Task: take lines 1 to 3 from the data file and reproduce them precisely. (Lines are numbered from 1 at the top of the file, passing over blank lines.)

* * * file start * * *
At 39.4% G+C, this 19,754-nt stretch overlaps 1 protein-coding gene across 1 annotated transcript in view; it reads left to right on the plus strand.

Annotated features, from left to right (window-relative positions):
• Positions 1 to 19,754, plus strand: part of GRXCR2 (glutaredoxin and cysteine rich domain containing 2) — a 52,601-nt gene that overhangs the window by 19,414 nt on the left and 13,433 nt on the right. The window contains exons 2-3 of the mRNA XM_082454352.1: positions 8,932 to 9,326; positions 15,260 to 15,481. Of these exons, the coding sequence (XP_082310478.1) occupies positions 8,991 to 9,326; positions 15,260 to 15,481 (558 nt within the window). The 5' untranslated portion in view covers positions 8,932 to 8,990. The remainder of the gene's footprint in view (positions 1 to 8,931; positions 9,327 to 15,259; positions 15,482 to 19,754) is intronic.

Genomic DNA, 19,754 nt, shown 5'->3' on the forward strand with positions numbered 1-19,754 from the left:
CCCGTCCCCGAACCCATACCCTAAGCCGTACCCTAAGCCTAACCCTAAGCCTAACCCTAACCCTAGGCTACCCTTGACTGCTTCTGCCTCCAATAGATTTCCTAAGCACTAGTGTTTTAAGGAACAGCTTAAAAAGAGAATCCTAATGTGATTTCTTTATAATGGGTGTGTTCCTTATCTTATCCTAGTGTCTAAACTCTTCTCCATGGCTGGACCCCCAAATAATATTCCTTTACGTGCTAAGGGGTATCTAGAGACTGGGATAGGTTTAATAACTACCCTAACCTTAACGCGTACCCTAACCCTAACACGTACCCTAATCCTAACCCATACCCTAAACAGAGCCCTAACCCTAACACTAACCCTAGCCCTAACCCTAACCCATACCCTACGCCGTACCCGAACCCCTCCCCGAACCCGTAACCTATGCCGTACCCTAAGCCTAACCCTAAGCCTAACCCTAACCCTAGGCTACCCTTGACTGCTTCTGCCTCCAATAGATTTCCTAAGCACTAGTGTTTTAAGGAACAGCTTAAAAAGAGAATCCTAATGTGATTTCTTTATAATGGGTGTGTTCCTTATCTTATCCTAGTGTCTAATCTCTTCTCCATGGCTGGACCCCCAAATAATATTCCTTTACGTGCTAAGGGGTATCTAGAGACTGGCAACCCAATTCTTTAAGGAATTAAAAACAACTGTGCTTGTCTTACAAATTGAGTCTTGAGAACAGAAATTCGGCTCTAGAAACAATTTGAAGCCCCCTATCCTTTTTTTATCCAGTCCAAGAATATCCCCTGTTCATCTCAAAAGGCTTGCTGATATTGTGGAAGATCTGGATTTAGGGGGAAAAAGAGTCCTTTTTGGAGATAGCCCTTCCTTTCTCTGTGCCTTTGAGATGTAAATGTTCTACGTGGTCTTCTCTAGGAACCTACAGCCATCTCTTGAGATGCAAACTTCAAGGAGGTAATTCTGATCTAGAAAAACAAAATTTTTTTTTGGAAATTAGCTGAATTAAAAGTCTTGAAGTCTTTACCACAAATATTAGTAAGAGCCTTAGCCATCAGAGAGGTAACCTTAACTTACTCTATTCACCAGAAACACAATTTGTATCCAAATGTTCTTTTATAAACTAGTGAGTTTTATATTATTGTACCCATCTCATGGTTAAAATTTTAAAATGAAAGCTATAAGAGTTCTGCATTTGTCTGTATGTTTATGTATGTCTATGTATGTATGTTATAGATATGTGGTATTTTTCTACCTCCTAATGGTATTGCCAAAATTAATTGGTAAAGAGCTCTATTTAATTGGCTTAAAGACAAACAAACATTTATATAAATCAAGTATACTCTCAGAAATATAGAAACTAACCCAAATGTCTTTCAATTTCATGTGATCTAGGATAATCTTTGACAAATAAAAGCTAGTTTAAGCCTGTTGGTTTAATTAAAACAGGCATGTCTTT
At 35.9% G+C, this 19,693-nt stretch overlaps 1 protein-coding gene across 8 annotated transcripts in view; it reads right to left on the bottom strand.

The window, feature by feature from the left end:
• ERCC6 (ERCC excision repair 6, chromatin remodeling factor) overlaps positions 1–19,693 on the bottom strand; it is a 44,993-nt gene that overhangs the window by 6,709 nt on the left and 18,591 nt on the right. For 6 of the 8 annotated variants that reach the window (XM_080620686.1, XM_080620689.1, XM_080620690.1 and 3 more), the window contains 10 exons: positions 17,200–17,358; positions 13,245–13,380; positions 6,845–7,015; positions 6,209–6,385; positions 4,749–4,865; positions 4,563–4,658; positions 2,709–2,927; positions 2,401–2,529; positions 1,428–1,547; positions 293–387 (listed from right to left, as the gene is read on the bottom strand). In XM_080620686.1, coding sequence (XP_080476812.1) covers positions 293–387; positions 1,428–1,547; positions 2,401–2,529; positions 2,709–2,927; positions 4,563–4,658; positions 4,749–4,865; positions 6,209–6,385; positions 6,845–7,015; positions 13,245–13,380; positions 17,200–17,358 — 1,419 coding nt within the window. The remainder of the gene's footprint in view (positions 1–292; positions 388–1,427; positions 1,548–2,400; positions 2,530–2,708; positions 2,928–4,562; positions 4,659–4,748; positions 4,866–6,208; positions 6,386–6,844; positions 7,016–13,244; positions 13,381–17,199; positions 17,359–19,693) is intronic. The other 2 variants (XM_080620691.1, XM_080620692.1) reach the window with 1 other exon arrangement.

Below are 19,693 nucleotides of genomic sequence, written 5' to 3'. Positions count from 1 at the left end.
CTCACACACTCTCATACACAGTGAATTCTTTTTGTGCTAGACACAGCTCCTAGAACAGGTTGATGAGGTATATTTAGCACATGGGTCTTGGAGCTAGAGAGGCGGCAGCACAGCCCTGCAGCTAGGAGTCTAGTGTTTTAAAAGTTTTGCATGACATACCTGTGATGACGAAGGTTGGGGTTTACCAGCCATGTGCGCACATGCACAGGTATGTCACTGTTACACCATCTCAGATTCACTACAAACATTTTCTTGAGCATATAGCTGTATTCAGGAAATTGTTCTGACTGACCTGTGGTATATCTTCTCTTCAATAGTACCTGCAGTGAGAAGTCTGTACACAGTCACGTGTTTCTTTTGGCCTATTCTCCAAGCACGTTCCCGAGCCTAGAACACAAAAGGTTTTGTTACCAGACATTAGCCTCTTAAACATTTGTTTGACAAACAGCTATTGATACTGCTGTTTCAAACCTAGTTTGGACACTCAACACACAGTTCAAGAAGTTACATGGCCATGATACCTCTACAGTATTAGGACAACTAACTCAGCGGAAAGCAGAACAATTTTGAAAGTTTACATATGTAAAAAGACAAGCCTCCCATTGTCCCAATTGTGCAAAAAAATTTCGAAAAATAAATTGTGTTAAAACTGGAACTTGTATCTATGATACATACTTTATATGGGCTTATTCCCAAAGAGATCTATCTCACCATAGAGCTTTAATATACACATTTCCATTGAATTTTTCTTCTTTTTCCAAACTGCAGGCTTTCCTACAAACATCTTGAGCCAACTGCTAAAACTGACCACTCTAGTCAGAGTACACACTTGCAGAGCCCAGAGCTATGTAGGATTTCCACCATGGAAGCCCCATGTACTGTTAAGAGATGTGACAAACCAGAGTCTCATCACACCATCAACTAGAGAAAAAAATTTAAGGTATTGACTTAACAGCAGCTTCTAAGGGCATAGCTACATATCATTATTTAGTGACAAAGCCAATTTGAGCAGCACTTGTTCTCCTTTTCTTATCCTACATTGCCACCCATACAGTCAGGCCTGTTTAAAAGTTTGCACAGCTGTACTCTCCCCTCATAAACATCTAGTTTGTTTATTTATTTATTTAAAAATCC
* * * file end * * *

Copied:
At 39.4% G+C, this 19,754-nt stretch overlaps 1 protein-coding gene across 1 annotated transcript in view; it reads left to right on the plus strand.

Annotated features, from left to right (window-relative positions):
• Positions 1 to 19,754, plus strand: part of GRXCR2 (glutaredoxin and cysteine rich domain containing 2) — a 52,601-nt gene that overhangs the window by 19,414 nt on the left and 13,433 nt on the right. The window contains exons 2-3 of the mRNA XM_082454352.1: positions 8,932 to 9,326; positions 15,260 to 15,481. Of these exons, the coding sequence (XP_082310478.1) occupies positions 8,991 to 9,326; positions 15,260 to 15,481 (558 nt within the window). The 5' untranslated portion in view covers positions 8,932 to 8,990. The remainder of the gene's footprint in view (positions 1 to 8,931; positions 9,327 to 15,259; positions 15,482 to 19,754) is intronic.